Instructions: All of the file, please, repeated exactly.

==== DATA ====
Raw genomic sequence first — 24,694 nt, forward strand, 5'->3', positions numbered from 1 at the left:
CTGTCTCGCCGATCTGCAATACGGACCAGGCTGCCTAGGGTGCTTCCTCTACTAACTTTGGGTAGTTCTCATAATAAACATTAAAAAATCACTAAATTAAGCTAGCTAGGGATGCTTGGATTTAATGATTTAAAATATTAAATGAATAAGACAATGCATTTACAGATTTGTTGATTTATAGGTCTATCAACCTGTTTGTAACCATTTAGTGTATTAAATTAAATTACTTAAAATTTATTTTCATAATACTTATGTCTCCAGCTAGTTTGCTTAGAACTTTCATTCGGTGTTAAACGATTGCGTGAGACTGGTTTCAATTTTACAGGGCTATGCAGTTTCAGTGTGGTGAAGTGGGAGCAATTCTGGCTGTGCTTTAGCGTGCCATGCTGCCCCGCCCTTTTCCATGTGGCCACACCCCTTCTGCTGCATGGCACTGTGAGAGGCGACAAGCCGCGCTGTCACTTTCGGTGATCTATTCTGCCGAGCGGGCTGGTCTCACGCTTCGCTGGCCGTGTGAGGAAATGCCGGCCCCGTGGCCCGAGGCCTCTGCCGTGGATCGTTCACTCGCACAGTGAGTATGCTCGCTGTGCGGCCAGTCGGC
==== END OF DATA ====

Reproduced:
Raw genomic sequence first — 24,694 nt, forward strand, 5'->3', positions numbered from 1 at the left:
CTGTCTCGCCGATCTGCAATACGGACCAGGCTGCCTAGGGTGCTTCCTCTACTAACTTTGGGTAGTTCTCATAATAAACATTAAAAAATCACTAAATTAAGCTAGCTAGGGATGCTTGGATTTAATGATTTAAAATATTAAATGAATAAGACAATGCATTTACAGATTTGTTGATTTATAGGTCTATCAACCTGTTTGTAACCATTTAGTGTATTAAATTAAATTACTTAAAATTTATTTTCATAATACTTATGTCTCCAGCTAGTTTGCTTAGAACTTTCATTCGGTGTTAAACGATTGCGTGAGACTGGTTTCAATTTTACAGGGCTATGCAGTTTCAGTGTGGTGAAGTGGGAGCAATTCTGGCTGTGCTTTAGCGTGCCATGCTGCCCCGCCCTTTTCCATGTGGCCACACCCCTTCTGCTGCATGGCACTGTGAGAGGCGACAAGCCGCGCTGTCACTTTCGGTGATCTATTCTGCCGAGCGGGCTGGTCTCACGCTTCGCTGGCCGTGTGAGGAAATGCCGGCCCCGTGGCCCGAGGCCTCTGCCGTGGATCGTTCACTCGCACAGTGAGTATGCTCGCTGTGCGGCCAGTCGGC